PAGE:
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Pupdaddy
Advisor

Re: Starter Fertilizer

There is "some" cost advantage to using dry most of the time....the question is, how you are going to be planting. There are few no-tillage planters that will allow the use of dry fertilizer, so you are pretty much limited to convetional till. It also can be difficult to handle...with problems developing if you get the starter damp in the boxes...and it doesn't want to feed. The majority of starter any more is liquid..and different blends are available. It is just an easier product to handle...and that's why most have switched to it.

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idalivered
Advisor

Re: Starter Fertilizer

I'll find out this morning and let you know.

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idalivered
Advisor

Re: Starter Fertilizer

$475/ton. I think it's about $2.75/gal.

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Ed_Winkle
Contributor

Re: Starter Fertilizer

On corn, the best money I have spent is N and S on the planter, off the row.  I like a little pop up with micro's in my early notill system.

 

In soybeans, I like a little liquid NPK with micro's with little salts, wheat the same.

 

You can grow good crops without row fertilizer but I like a little here and there and N on corn is a real money maker.

 

Ed Winkle

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Jim Meade / Iowa City
Senior Contributor

Re: Starter Fertilizer

I think Ohio needsd some sulfur where western states aren't so likely to.  I use 2X2 dry on the planter, no-till, and try to put on nearly everything I need for a maintenance rate.  Might boost it up a little this year or might do some broadcast, as my numbers are getting a little low in some fields.

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richwayind
Contributor

Re: Starter Fertilizer

Thanks for all the info- where are you located? Here in Iowa it doesnt seem like very many people are using any  liquid starter or pop up. May be because of the better soils, maybe because they just have not used it before and dont want to change planter set ups.  looking for any reasons why some big producing locations or states might not use starter or some form of liquid N when they plant.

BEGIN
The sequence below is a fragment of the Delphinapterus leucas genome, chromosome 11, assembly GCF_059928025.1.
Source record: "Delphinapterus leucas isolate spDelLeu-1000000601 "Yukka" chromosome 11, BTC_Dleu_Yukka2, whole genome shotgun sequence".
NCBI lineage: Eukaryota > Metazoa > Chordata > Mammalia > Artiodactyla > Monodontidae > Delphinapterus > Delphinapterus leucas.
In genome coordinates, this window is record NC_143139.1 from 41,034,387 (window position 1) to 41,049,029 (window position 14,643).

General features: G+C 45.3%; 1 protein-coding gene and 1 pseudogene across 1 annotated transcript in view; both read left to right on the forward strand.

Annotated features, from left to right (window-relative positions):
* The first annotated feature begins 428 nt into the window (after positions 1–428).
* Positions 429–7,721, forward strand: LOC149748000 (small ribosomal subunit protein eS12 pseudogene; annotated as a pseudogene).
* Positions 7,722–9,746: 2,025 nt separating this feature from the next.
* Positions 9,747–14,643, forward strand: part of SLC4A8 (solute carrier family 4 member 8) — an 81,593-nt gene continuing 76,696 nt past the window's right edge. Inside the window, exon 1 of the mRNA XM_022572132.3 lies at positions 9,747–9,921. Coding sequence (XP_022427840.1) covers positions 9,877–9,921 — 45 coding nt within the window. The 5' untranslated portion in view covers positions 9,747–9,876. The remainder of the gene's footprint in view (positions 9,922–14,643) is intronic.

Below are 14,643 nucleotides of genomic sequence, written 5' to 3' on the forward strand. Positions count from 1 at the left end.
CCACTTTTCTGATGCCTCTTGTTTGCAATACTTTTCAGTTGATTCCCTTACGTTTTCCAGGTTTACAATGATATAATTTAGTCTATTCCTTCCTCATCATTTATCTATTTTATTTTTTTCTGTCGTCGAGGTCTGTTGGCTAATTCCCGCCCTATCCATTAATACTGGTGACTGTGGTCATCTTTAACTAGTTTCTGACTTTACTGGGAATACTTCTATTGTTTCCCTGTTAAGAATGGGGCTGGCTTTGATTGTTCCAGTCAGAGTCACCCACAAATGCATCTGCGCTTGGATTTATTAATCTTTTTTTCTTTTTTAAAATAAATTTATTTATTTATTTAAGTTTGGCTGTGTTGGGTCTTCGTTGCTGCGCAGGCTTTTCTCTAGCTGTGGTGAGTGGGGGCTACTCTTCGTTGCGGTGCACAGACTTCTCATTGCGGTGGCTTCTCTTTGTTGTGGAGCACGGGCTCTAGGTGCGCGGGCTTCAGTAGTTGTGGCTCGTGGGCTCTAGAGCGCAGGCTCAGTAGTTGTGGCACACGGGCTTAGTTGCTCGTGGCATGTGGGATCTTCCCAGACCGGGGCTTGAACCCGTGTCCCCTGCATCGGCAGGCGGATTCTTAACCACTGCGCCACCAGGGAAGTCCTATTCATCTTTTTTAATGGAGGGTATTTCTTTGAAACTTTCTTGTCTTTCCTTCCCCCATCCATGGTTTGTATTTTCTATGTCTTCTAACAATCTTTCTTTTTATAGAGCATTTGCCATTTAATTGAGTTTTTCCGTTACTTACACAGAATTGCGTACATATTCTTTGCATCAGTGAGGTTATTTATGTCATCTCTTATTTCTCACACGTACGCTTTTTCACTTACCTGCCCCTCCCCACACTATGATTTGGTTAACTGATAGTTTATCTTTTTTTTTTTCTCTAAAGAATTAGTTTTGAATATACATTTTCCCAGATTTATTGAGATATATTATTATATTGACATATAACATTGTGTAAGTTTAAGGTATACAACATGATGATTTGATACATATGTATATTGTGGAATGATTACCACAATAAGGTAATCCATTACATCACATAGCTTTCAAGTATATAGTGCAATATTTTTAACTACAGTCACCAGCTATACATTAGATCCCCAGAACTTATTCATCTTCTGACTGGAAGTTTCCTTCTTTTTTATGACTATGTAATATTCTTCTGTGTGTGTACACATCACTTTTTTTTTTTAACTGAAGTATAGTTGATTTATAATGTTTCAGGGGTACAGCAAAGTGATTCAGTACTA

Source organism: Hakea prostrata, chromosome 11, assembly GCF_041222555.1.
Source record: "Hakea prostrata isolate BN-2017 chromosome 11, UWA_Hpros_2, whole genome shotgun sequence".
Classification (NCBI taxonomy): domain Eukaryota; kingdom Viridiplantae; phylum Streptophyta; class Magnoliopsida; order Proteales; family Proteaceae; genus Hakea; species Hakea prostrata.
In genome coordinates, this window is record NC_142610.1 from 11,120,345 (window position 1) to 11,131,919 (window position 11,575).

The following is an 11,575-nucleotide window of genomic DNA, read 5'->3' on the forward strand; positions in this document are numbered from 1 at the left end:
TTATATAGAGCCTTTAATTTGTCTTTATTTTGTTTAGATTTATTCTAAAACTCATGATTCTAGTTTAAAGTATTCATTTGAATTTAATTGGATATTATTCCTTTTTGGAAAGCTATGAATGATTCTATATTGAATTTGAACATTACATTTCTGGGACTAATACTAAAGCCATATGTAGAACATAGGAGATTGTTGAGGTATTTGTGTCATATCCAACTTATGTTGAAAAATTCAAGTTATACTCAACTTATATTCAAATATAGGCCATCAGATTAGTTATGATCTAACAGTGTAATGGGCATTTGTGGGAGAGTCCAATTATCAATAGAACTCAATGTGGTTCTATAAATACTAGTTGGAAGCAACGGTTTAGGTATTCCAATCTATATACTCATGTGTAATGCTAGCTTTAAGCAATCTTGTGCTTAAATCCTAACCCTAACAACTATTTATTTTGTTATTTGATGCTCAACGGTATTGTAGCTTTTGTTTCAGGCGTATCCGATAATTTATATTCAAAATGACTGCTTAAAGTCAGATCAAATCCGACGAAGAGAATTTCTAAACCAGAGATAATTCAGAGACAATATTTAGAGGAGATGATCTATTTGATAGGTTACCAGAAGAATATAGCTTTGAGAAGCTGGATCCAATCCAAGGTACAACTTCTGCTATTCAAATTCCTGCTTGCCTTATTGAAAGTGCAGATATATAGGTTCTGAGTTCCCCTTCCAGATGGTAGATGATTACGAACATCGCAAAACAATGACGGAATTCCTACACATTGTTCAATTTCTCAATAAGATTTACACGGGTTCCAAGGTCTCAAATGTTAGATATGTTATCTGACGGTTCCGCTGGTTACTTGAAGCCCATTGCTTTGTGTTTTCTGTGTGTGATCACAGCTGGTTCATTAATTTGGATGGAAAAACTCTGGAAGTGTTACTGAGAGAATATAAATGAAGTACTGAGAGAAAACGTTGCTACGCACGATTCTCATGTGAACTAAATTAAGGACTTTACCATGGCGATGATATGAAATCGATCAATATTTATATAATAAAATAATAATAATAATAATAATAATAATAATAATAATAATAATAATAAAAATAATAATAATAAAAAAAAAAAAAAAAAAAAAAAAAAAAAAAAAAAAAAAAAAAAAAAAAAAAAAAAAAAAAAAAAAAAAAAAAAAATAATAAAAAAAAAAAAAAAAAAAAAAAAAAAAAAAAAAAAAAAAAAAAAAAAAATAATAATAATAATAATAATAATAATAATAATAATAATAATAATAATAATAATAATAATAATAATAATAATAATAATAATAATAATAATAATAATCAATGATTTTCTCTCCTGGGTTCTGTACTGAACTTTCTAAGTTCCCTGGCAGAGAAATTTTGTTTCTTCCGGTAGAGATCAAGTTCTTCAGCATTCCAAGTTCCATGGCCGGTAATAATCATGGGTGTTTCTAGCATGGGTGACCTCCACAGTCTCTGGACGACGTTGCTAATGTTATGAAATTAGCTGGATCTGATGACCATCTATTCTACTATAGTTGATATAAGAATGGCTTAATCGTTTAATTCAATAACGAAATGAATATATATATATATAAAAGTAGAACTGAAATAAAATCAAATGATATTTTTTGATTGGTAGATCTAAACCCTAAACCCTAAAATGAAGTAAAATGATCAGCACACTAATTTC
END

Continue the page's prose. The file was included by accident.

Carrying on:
Ryan

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Pupdaddy
Advisor

Re: Starter Fertilizer

I think you might find that starter is regionally accepted. Here in Northern Ohio..we have cold wet springs..where a shot of starter will really help the corn at least look healthier than going without. I guarantee one thing, if you have starter on your planter..and run out...you will notice a difference. There isn't a lot of evidence that it makes for more yield..but it hardly seems possible when you see the difference in plant heighth and color. No-till is possibly the best place to use starter..primarily because of the phosphorous you can get close to the seedlings early in their growth. Cool damp no-till soils can cause very weak looking corn until it gets it's legs under it...and starter always makes it look better. If I were just getting started with some starter..I might just go with a pop-up application for the first year. A set of saddle tanks on the tractor...or even a single tank up front can hold enough material for 60 to 100 acres of planting at 5 gallon/acre. You won't need expensive openers..and you'll get an idea of the effects I was talking about. Some of us who have used starter for years...have even begun thinking it might behoove us to get a little more nitrogen on with the planter before side dressing...just as insurance mind you if it rains for 3 weeks when you need to do your fertilizing. I don't know anyone who has ever used starter....who has gone back to not using it. It might just be a mind game...but it sure makes you feel better the way it looks.

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idalivered
Advisor

Re: Starter Fertilizer

You are right about regional acceptance. In iowa the northern tier of counties and on up into minnesota it is way more common. I talked to a jd dealer about 40 miles south of the minnesota border and they said they never see it on any planters. I just took a new planter to L&D Ag to have the new starter pump and tanks put on.

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